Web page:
The hard reality is that many of the things done right in license appeals in general, and on the substance abuse evaluation in particular, are actually lucky accidents. Thoroughbred horse racing provides a reasonable comparison. A person could bet on a “sure thing,” like the 2014 Kentucky Derby winner California Chrome, and win. As a person learns more about horse racing, it can be tougher to win, because knowing some aspects of horse race handicapping, without knowing all or most aspects, can lead to half-educated decisions. Remember the old adage that “A little knowledge is a dangerous thing.” A newer handicapper may win any number of times without really understanding all the variables at play and how they came together for the horse he or she. This is called luck.

Luck may have some role in horse racing, but it has no place in license appeals. Driver’s license restoration cases are won or lost in the preparation. This is why my first meeting with a new client is scheduled for at least 3 hours, almost all of which is spent preparing for the substance abuse evaluation. I go over the form line-by-line with my client before he or she ever meets the evaluator, and I complete my own substance abuse evaluation checklist that I send along with the client so that I know the evaluator will get every relevant detail into the evaluation form.

Another common cause for losing a license appeal is problems with the letters of support. There is a lot to this, and probably as much about what the letters should not say as there is about what they should. The bottom line is that I almost always have to do rather extensive correcting and editing of every letter that crosses my desk. By law, a person needs to submit at least 3 letters of support, yet only an amateur would do that. Good practice dictates filing at least 4 support letters so that if one is disqualified for some reason, there are still 3 in the game. I prefer to file even more, but if you only present 3, and 1 winds up getting disqualified, your appeal is dead in the water before it even starts.

The primary evidentiary purpose of the letter is to verify your abstinence from alcohol. Many letters miss on that score, and really amount to little more that what a colleague of mine calls “good guy” (or, you could say “good gal”) letters. The DAAD doesn’t care if you are the nicest person in the world or you’re the meanest SOB on the planet; if your letters support your claims of abstinence, then they’re helpful. If not, then they’re worthless.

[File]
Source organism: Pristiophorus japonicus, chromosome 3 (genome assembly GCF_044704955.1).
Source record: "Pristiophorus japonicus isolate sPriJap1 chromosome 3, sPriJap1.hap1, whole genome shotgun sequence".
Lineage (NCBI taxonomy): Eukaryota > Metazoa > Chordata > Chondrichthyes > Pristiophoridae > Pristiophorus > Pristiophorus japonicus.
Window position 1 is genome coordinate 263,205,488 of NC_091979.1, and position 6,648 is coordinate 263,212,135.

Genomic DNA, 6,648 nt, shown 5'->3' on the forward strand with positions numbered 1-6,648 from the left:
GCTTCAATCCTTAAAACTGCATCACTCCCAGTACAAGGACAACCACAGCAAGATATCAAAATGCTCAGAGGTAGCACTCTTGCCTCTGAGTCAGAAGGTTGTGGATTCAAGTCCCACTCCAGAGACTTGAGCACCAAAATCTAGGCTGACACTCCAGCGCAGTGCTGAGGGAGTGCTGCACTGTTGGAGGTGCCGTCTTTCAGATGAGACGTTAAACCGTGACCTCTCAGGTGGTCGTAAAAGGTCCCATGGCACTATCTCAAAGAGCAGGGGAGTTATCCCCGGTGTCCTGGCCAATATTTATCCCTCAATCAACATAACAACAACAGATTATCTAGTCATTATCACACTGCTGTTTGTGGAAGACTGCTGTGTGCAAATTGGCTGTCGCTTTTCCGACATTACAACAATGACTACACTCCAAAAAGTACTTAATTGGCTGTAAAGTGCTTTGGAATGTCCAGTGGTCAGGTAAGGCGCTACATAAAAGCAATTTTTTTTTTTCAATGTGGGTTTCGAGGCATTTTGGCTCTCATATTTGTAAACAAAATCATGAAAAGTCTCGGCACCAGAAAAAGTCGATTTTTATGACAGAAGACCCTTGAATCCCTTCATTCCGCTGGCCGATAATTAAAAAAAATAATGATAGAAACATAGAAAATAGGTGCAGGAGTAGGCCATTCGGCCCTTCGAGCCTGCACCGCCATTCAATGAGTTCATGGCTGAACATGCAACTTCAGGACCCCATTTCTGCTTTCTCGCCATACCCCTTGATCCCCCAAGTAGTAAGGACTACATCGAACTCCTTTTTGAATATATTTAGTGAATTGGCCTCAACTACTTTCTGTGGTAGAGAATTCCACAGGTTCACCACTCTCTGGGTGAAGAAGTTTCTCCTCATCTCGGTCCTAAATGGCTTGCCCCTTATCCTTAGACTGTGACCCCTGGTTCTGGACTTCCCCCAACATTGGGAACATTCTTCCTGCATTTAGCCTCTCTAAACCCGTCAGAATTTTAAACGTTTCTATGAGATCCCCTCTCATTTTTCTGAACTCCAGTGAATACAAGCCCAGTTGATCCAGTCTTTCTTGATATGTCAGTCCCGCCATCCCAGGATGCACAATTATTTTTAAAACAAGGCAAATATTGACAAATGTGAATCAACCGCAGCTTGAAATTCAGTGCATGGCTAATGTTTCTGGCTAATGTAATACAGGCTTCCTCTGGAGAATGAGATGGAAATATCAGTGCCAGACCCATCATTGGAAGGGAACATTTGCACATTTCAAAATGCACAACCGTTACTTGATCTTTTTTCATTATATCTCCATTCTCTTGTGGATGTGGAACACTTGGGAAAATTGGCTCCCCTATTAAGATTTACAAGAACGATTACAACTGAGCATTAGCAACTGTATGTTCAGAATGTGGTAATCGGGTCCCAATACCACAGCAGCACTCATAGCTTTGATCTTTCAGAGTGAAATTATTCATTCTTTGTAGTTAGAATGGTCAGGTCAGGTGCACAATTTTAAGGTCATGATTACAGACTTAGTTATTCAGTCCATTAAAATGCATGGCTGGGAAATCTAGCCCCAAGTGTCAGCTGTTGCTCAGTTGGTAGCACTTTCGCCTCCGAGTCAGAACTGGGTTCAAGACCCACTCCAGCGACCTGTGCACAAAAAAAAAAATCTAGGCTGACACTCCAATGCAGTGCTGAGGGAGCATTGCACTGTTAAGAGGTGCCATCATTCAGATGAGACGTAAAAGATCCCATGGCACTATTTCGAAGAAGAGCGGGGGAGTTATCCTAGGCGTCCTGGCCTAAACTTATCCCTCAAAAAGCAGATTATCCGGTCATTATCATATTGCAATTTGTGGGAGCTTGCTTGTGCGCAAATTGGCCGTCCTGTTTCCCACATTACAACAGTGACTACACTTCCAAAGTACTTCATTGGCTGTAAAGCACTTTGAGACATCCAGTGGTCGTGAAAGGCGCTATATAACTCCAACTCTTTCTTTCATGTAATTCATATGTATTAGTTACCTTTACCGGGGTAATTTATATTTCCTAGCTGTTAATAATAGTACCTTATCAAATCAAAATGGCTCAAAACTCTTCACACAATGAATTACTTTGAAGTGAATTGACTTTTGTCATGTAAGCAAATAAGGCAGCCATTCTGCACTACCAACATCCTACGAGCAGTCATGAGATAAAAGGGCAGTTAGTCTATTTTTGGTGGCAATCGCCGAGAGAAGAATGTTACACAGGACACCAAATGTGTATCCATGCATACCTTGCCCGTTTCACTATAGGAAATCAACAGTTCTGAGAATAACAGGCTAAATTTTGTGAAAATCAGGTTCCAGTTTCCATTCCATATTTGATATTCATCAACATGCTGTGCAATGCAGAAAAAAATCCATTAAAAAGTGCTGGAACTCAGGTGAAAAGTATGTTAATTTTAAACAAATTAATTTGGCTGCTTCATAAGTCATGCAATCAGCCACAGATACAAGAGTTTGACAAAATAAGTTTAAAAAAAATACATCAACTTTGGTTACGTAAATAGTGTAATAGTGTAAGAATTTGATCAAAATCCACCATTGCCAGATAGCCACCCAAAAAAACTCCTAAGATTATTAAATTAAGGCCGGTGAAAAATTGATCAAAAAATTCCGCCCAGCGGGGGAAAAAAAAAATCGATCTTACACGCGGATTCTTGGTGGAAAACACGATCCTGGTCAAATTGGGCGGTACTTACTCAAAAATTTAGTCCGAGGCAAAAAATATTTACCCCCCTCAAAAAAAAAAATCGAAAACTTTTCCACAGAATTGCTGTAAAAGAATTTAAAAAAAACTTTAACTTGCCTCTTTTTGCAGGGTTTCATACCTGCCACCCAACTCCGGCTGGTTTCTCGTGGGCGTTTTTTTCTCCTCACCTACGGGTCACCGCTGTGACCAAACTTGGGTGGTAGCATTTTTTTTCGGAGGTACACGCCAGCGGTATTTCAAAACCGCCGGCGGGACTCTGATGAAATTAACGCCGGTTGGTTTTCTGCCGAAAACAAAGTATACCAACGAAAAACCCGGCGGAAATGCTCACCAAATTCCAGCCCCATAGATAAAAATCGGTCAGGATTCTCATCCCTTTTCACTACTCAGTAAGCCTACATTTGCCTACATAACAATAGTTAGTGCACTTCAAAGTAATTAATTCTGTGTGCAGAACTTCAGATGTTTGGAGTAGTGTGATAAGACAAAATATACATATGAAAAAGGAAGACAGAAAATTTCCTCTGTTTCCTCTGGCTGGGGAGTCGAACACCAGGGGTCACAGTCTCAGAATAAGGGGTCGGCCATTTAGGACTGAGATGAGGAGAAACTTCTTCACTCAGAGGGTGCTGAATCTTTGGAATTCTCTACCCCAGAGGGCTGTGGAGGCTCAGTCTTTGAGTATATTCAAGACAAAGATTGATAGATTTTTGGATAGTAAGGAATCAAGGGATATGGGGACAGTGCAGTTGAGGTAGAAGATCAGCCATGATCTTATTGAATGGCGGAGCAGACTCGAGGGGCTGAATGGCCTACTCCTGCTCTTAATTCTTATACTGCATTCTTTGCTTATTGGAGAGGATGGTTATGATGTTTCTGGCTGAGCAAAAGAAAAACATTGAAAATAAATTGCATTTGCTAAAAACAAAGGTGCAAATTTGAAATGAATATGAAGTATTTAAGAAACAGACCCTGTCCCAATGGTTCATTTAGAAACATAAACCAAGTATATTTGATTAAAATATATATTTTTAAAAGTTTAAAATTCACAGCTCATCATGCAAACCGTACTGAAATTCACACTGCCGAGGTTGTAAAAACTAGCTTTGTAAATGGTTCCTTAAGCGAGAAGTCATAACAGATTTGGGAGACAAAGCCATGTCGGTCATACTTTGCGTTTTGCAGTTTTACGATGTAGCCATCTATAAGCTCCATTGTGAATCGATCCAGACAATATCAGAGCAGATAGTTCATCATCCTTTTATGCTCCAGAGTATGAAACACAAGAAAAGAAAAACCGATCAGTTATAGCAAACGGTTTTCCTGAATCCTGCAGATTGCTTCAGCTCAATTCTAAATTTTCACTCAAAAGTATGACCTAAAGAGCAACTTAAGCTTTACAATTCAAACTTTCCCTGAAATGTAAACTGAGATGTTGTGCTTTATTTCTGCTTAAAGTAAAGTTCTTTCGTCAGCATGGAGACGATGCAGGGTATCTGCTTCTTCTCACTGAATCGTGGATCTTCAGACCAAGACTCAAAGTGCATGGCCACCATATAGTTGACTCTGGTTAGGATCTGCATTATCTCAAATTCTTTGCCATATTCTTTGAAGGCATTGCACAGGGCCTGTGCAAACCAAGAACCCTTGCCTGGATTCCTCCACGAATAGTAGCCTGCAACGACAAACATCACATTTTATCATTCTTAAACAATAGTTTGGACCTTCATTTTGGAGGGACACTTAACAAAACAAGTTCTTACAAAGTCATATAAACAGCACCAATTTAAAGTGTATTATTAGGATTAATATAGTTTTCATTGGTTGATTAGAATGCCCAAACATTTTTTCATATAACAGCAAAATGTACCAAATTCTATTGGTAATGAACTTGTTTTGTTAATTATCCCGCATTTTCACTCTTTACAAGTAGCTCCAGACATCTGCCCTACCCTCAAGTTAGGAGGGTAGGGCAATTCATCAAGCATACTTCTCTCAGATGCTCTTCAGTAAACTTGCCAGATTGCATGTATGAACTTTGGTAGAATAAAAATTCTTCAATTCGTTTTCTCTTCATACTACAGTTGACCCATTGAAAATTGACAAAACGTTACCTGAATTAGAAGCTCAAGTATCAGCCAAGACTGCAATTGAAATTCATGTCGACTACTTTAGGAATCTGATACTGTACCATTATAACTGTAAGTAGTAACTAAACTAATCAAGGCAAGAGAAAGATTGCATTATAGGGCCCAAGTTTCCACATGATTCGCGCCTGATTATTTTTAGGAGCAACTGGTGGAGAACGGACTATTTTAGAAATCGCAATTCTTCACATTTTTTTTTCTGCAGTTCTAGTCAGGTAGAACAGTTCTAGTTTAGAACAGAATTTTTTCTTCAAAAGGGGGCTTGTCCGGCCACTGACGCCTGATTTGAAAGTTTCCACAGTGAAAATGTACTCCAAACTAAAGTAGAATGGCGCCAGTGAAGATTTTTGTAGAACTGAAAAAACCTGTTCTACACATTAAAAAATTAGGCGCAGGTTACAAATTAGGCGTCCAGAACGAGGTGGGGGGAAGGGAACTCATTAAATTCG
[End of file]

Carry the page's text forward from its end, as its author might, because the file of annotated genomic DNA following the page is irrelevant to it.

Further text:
Here’s where experience counts; sometimes, when a letter writer wades into “good guy” or “good gal” territory, those sentiments and observations can be used, perhaps refined a bit, and, if included with other relevant abstinence information, can combine to make a very powerful letter. The ugly truth here is that this is really learned over decades of post-decision analysis of what worked, and what didn’t. This is not the kind of thing even the smartest person will know without a lot of practice. If the substance abuse evaluation is “science,” the letters are “art.” Both need to be flawless to support a winning appeal.

At the end of the day, many people will read over the denial of their appeal and find that the hearing officer was not persuaded by, or that there was something downright wrong with one or more of their letters. From my perspective, this is a completely avoidable mistake, and the blame in this situation lies solely with the person who filed the appeal. If it was a lawyer, then he or she is responsible; if someone tried a “do-it-yourself” appeal, then about the only comfort they’ll have bumming rides for the next year is that they didn’t spend any money on legal fees to lose. I can’t resist pointing out that because I provide a guaranteed win in every case I take, this is not a risk encountered by any of my clients.

Finally, a person may have submitted a good appeal on paper, only to show up and be his or her own worst enemy at the hearing. This is why I absolutely do a pre-hearing “prep” session with every client the night before every hearing. My prep sessions last about an hour, and the client and I will go over every aspect of his or her case, and every question he or she can expect from the specific hearing officer who will be deciding it. This is critical, because each hearing officer is unique, has his or her own particular areas of interest, and will ask very different questions from one another. If you don’t know exactly what to expect when you show up for your hearing, then the simple truth is that you are unprepared.

While this is by no means an exhaustive account of the things that can go wrong with and otherwise cause you to have lost a license restoration appeal, problems with the substance abuse evaluation, the letters of support, and/or at the hearing are by far the most common. They are also completely avoidable. If you’ve made the “do-it-yourself” mistake once, you should seriously consider a different approach next time. AA people have a saying (and AA is NOT required by the way, to win a license appeal) that the definition of insanity is doing the same thing over and over again, and expecting a different result. If you have really quit drinking, I can make sure that you win and then savor the joy of putting a valid driver’s license back into your wallet.